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A comment on . Any attempt to cover a very complex subject in the space of a few pages must inevitably be somewhat superficial in its analysis. Walter Bello’s ‘The ‘destruction of African agriculture’ is a good attempt to do so but suffers from a number of analytical shortfalls. While the article starts with biofuel production it does not argue against the disastrous impact that biofuels has had on the global food crisis, and glosses over the fact that it is one of the major contributing factors at the present time. But I do not want to dwell on this and must myself be subject to the same criticism of trying to say too much in too little words.

The conflation in this article of structural adjustment, state failure and the more recent policies of global institutions in which privatisation has been mandatory for the developing world (together with the deforestation for, and use of, food crops for biofuel production) does little to clarify our current food crisis or the destruction of Africa’s agriculture. Furthermore the fact that African governments do little to promote agriculture either by investing a higher proportion of their national budget in this sector, or by enacting policies that link agricultural production to environmental and biodiversity conservation, raises some important issues of governance and accountability to their poorer citizens. But all this is old news. The point that we wish to emphasise is that the rather predictable outcome of a privatisation process should not detract from the fact that business as usual, the industrial model of agriculture, is no solution – to repeat the findings of the latest IAASTAD Report - to the current food crisis.

In this regard we want to refer to the Malawi success story promoted in the article, one that is dependent on continued donor support, affordability in the face of growing fertiliser prices, and state patronage. In attributing the success of the scheme to farming inputs, insufficient attention has been paid to the fact that rainfall in Malawi over the past two agricultural seasons has been optimal. We are delighted that Malawi farmers were able to grow more food and our wish is for this to continue. At risk of being harbingers of doom, it is clear that it cannot and will not continue – the sad fact is that Africa is susceptible to floods and droughts. The droughts will return, if not next year, then the year after, or the year after that. And at this point of time the crops will again fail. In any event donors will most probably have changed their priorities by then, but farmers’ reliance on an unsustainable model of agriculture will remain.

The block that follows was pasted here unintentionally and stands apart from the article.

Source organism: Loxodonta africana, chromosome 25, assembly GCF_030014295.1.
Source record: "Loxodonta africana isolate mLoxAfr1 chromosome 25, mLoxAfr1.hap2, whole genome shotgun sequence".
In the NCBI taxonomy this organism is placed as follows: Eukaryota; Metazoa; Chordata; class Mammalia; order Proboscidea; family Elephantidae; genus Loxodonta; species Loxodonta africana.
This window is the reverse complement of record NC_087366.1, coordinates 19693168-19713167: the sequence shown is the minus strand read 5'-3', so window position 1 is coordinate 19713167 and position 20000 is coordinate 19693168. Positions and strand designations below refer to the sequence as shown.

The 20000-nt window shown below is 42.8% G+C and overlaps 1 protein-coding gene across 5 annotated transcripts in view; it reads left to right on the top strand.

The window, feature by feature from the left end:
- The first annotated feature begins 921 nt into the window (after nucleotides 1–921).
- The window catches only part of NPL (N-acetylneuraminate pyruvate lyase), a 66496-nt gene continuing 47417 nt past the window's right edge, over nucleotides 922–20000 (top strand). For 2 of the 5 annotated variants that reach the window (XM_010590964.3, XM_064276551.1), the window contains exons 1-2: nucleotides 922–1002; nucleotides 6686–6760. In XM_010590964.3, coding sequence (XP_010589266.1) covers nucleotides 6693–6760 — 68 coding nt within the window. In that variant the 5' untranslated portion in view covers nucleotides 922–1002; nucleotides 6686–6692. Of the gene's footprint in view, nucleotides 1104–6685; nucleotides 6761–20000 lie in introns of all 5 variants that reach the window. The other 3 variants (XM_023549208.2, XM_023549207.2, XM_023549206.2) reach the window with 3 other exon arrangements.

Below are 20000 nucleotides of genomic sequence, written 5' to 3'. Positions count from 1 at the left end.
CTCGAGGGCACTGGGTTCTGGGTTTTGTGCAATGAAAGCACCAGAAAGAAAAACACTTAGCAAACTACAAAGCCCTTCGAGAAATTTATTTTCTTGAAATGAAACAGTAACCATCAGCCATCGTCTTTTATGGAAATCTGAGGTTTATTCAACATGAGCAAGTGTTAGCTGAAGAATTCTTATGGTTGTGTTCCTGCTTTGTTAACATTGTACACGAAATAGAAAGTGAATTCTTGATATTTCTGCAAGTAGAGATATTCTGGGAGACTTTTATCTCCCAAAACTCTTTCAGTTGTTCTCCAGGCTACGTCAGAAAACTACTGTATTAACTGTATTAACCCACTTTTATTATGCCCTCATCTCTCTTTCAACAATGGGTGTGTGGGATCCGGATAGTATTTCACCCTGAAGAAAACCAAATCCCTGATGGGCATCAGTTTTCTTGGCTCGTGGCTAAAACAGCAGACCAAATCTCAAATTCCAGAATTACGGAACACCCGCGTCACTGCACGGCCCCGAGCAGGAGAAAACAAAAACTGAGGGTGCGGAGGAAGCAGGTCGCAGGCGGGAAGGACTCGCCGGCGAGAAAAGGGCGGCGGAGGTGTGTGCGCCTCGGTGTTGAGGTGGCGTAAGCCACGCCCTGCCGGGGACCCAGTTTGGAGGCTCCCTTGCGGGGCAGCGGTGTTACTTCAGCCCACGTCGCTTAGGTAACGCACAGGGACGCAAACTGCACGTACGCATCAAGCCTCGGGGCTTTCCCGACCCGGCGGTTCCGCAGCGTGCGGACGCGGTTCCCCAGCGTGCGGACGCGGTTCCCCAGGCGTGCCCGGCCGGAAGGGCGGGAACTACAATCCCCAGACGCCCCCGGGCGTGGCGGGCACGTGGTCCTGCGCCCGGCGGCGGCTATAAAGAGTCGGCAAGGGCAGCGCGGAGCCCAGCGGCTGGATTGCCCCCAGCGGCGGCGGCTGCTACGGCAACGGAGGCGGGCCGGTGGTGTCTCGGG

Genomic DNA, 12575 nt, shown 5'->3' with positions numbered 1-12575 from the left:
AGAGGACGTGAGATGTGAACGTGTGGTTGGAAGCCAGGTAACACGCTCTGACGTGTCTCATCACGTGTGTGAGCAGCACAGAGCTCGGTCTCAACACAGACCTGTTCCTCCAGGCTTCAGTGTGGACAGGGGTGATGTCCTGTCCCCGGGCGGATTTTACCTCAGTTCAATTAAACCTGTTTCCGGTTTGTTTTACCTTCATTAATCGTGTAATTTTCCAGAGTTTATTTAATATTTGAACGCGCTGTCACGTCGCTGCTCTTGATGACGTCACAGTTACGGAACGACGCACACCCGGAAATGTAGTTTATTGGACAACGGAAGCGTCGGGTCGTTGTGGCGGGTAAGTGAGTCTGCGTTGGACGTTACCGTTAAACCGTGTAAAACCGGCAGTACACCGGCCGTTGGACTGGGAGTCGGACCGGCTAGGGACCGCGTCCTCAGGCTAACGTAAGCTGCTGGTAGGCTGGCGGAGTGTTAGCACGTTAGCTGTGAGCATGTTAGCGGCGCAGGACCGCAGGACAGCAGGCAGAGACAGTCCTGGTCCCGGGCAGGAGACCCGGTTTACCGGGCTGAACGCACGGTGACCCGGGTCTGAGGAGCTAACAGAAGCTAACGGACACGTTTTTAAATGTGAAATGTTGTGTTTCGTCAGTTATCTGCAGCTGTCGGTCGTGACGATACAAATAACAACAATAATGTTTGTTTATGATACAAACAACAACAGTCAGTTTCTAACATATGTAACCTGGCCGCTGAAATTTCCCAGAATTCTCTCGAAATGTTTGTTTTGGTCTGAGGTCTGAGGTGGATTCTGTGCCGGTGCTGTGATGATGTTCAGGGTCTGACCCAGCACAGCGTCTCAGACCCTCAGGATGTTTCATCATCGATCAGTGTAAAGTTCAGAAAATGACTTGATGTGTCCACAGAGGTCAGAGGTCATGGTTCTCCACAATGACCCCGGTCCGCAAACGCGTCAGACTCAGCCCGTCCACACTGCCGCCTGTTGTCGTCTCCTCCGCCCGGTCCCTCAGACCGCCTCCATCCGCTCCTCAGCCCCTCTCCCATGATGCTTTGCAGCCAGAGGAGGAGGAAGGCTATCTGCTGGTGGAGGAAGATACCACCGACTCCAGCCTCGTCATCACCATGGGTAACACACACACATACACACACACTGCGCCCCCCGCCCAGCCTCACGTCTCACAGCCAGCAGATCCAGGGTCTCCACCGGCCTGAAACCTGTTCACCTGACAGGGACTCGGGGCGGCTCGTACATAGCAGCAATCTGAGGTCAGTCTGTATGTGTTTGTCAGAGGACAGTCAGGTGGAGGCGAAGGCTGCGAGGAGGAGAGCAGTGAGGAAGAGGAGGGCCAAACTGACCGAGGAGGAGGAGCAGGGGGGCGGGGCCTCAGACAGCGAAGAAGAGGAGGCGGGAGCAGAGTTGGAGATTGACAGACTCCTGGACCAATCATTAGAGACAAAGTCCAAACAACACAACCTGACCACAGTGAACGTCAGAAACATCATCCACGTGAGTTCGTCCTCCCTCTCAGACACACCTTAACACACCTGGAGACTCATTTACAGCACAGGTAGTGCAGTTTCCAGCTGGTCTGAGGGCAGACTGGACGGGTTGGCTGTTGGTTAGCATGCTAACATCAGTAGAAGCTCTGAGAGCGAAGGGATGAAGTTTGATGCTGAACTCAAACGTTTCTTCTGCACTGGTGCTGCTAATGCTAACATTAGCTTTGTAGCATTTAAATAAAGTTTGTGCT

So what about sustainability? Part of the food crisis is the high costs of an agricultural model dependent on monocultures and fossil fuels at the expense of the environment. The threat of global warming tells us that we need to reduce risk and diversify agricultural production away from a reliance on single crops towards a diversified agriculture that is more in keeping with agricultural systems which have served Africa for millennia and more closely mimic the natural ecosystems. Hence the use of readily available local resources using farmers own skills and knowledge – in other words a range of technologies, practices and systems that require few external inputs. The article shows little concern for the environment, while even the Malawi Government is recognising the unsustainbility of highly subsidised input packages in the current economic crisis. It is for this reason that it has asked us, through the Ministry of Agriculture and Food Security, to launch a national composting programme, to reduce reliance on an intervention that it cannot afford and neither can the farmers which it is designed to benefit.

So the World Bank, with regard to subsidies in this case, is right, even if it is not for the correct reasons. And while we must recognise the mistakes of the rather short-sighted policies of the past – of which structural adjustment provides us with a devastating example – we should look forwards not backwards. The positive role that the state must play should be re-emphasised in a policy context which recognises farmers as custodians of the environment and plays an affirming role in setting the policies that empower them while making them responsible for conserving the agricultural and biological diversity on which posterity depends. This is real agency for farmers as citizens and one in which they will no longer be subject to the fads and fashions of donor policies or the edicts of global multilateral institutions.